Every year, when a new set of young athletes arrives on the Colorado campus, they have visions of scoring touchdowns, hitting game-winning baskets or crossing a finish line before the competition.
Leaving the CU campus doesn't mean leaving the Buffaloes' family, however. In fact, Jon Embree and many former Buffs have made it their mission over the past 11 years to strengthen that bond between Buffs past and present.
This past weekend, the Buffs4Life organization conducted its annual family weekend of events, including the Kyle MacIntosh Memorial Fun Run, family barbecue and pool party and 12th annual golf tournament and awards dinner.
"It's reunited guys and got guys reconnected," said Embree, a former CU tight end and head football coach and founder of Buffs4Life. "When you leave and go a bunch of different directions and start having kids and families, sometimes you lose contact. This has been a way for a lot of guys to come back and reconnect."
The weekend events brought many former Buffs together, including football players Joel Klatt, Ronnie Bradford, Darian Hagan, Jashon Sykes and Vance Joseph, who is now the head coach of the Denver Broncos. Former CU basketball players Levi Knutson and Beau Gamble, and Buffs from other sports were also in attendance.
Several current CU football players were on hand to serve breakfast on Sunday morning.
A non-profit organization, Buffs4Life has not only been a way for Buffs to connect, but for the group to help their "family" members in need.
In fact, the organization began when former football player Anthony Weatherspoon - who played at CU in the mid-1980s - was battling leukemia in 2005. Weatherspoon, a teammate of Embree, passed away in November of 2005. Embree and a few others raised money to help with Weatherspoon's medical costs, and then for his funeral.
Since then, Buffs4Life has helped many others in the Buffs' family. This year, the beneficiaries were former CU tight end Dave Hestera and former Ralphie handler coach and program administrator Ben Frei.
Hestera, who lettered from 1981-83 and was a senior when Embree arrived on campus, is battling Parkinson's disease and recently received a stem cell treatment.
Frei is battling Ataxia, a neurological disorder. Buffs4Life donated proceeds from the Kyle MacIntosh Memorial 5K to the National Ataxia Foundation.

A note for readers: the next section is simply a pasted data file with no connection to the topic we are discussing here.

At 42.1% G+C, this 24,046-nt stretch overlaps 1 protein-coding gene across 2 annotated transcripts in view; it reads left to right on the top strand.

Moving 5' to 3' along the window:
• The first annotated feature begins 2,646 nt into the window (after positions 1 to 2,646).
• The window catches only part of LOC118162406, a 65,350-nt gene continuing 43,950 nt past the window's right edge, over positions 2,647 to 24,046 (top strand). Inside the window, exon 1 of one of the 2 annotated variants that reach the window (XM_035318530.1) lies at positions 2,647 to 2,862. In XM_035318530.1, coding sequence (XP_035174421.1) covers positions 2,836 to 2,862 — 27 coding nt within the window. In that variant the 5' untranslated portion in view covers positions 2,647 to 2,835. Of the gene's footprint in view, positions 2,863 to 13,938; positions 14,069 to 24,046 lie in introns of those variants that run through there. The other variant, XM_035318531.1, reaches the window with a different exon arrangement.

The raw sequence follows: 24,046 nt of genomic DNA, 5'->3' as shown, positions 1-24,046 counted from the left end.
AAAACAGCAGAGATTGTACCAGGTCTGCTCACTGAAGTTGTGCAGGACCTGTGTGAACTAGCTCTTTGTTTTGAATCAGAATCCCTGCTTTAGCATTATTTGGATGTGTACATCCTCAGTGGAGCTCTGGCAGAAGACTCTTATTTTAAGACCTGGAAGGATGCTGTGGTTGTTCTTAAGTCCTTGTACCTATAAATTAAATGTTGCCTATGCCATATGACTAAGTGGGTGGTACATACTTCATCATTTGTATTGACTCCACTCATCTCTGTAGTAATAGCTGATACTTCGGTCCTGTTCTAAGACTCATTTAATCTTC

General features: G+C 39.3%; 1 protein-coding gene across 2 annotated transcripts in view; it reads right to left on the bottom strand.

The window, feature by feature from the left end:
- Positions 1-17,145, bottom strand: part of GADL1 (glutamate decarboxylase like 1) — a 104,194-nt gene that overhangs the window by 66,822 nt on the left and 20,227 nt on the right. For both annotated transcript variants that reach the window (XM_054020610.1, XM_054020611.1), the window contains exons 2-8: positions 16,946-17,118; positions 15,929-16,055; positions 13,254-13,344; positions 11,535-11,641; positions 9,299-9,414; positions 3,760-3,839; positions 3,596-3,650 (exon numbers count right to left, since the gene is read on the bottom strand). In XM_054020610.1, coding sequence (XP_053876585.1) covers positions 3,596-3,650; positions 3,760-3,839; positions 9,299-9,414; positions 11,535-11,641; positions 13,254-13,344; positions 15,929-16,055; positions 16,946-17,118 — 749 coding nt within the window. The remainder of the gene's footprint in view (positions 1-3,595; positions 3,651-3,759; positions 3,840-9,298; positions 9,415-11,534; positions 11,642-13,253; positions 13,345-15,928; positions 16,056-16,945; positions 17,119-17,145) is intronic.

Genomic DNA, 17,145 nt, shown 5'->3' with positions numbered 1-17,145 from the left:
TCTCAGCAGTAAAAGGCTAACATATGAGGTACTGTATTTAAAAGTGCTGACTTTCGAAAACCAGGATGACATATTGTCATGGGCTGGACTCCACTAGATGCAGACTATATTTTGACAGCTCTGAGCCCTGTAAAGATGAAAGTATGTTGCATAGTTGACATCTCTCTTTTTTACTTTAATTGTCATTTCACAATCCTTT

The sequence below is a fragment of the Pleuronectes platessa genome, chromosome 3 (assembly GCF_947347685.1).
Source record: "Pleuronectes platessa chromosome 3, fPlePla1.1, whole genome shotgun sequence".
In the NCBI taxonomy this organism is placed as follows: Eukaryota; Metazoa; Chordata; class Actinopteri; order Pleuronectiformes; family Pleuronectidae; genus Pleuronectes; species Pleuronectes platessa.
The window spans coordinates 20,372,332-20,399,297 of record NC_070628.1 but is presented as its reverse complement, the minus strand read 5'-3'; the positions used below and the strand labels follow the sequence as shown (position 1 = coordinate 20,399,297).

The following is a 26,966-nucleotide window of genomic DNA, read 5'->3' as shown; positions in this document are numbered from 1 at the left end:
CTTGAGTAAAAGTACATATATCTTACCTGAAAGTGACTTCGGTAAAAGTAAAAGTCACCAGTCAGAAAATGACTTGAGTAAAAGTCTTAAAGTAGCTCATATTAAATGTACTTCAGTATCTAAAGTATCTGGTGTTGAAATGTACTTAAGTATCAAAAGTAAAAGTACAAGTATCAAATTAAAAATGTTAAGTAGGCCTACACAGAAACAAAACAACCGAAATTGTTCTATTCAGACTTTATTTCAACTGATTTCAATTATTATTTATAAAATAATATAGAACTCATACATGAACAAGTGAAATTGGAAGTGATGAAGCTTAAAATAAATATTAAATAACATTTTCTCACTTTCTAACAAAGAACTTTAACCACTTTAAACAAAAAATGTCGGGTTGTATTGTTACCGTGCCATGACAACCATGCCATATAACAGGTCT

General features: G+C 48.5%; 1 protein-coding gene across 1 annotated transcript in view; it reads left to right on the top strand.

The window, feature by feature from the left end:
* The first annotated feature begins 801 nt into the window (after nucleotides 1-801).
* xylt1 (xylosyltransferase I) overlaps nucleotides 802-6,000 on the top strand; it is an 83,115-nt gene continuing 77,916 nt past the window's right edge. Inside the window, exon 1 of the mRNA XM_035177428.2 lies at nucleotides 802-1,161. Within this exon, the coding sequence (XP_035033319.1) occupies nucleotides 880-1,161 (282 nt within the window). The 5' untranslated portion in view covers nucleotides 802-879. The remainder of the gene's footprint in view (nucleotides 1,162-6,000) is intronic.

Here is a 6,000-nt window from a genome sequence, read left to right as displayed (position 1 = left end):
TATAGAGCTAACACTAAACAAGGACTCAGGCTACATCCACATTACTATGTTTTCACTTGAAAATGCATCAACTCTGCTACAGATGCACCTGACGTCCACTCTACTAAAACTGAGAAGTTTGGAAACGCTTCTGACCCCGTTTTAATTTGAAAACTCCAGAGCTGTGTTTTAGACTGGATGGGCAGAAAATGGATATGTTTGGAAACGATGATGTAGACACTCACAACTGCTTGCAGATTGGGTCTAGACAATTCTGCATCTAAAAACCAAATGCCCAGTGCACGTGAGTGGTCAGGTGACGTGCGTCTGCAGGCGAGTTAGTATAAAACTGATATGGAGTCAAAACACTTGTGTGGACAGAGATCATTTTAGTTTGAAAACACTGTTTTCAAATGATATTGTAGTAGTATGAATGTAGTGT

"It's just so rewarding helping others," said Buffs4Life executive director Lisa Van Goor, who played women's basketball at CU from 1980-83, accumulating the second-most points in program history (2,067).
Buffs4Life has helped Buffs from all different types of sports, and makes efforts every year to raise money for those causes.
"We're all Buffs," Van Goor said. "Whether we played basketball, football, ran track, skied or whatever, we're all Buffs and we have that common thread."
Embree, now the assistant head coach and tight ends coach for the NFL's San Francisco 49ers, said that Buffs4Life uses 98 percent of its proceeds to help those in need.
"We've been able to help a lot of people, that's been the main thing," Embree said. "We've added some different events and made it more of a weekend. A good thing is a lot of guys are bringing their kids back."
Embree is both pleased and amazed at how strong the Buffs4Life organization has become over the years and said it's important for Buffs to stay close as they go through their lives.
Last month, former CU tight end Daniel Graham - who is on the Buffs4Life board of directors - lost his father, Tom, after a long battle with brain cancer. While Tom did not play at CU, many Buffs attended the funeral to support Daniel, Embree said.
"That was good to see from the standpoint of knowing that there's a lot of love in the Buff family," Embree said.
Buffs4Life has also reached out to the family of former CU running back Rashaan Salaam, the 1994 Heisman Trophy winner who committed suicide in December.
While Embree continues to be busy with his coaching career, he still has a home in Boulder County and will continue to bleed black and gold through Buffs4Life.
"We're just trying to find ways to continue to grow it so we can keep helping people," Embree said. "I've always been a Buff and always will continue to be and I'll do anything I can to help."